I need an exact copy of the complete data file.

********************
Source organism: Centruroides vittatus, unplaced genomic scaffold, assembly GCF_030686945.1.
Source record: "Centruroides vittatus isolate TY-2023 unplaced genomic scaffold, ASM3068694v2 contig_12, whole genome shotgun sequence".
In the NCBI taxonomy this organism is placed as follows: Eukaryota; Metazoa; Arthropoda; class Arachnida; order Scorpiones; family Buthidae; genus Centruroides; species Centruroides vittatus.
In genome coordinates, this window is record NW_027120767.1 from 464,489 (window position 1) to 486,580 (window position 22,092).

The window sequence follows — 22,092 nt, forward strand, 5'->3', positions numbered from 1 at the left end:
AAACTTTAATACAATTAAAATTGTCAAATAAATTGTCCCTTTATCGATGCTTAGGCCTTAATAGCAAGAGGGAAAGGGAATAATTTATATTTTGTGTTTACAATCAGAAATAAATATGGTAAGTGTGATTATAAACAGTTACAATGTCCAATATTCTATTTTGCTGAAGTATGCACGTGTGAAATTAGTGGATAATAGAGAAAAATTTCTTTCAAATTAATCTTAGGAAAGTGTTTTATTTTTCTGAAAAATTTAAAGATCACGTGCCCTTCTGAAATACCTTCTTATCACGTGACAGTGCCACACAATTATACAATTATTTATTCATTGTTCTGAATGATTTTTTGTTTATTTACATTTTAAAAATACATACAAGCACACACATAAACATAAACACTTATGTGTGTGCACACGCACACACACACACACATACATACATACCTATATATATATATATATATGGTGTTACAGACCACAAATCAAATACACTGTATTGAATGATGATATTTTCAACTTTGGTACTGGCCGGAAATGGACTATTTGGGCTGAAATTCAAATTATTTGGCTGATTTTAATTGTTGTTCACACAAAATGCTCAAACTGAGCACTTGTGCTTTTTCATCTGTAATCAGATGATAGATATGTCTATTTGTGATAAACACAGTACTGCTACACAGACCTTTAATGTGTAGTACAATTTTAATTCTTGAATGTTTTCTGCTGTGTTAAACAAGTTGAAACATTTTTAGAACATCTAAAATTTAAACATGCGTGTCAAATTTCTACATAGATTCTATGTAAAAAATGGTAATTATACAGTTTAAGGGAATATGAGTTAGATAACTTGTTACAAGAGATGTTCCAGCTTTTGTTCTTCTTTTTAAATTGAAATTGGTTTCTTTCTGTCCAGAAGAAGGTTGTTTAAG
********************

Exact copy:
Source organism: Centruroides vittatus, unplaced genomic scaffold, assembly GCF_030686945.1.
Source record: "Centruroides vittatus isolate TY-2023 unplaced genomic scaffold, ASM3068694v2 contig_12, whole genome shotgun sequence".
In the NCBI taxonomy this organism is placed as follows: Eukaryota; Metazoa; Arthropoda; class Arachnida; order Scorpiones; family Buthidae; genus Centruroides; species Centruroides vittatus.
In genome coordinates, this window is record NW_027120767.1 from 464,489 (window position 1) to 486,580 (window position 22,092).

The window sequence follows — 22,092 nt, forward strand, 5'->3', positions numbered from 1 at the left end:
AAACTTTAATACAATTAAAATTGTCAAATAAATTGTCCCTTTATCGATGCTTAGGCCTTAATAGCAAGAGGGAAAGGGAATAATTTATATTTTGTGTTTACAATCAGAAATAAATATGGTAAGTGTGATTATAAACAGTTACAATGTCCAATATTCTATTTTGCTGAAGTATGCACGTGTGAAATTAGTGGATAATAGAGAAAAATTTCTTTCAAATTAATCTTAGGAAAGTGTTTTATTTTTCTGAAAAATTTAAAGATCACGTGCCCTTCTGAAATACCTTCTTATCACGTGACAGTGCCACACAATTATACAATTATTTATTCATTGTTCTGAATGATTTTTTGTTTATTTACATTTTAAAAATACATACAAGCACACACATAAACATAAACACTTATGTGTGTGCACACGCACACACACACACACATACATACATACCTATATATATATATATATATGGTGTTACAGACCACAAATCAAATACACTGTATTGAATGATGATATTTTCAACTTTGGTACTGGCCGGAAATGGACTATTTGGGCTGAAATTCAAATTATTTGGCTGATTTTAATTGTTGTTCACACAAAATGCTCAAACTGAGCACTTGTGCTTTTTCATCTGTAATCAGATGATAGATATGTCTATTTGTGATAAACACAGTACTGCTACACAGACCTTTAATGTGTAGTACAATTTTAATTCTTGAATGTTTTCTGCTGTGTTAAACAAGTTGAAACATTTTTAGAACATCTAAAATTTAAACATGCGTGTCAAATTTCTACATAGATTCTATGTAAAAAATGGTAATTATACAGTTTAAGGGAATATGAGTTAGATAACTTGTTACAAGAGATGTTCCAGCTTTTGTTCTTCTTTTTAAATTGAAATTGGTTTCTTTCTGTCCAGAAGAAGGTTGTTTAAG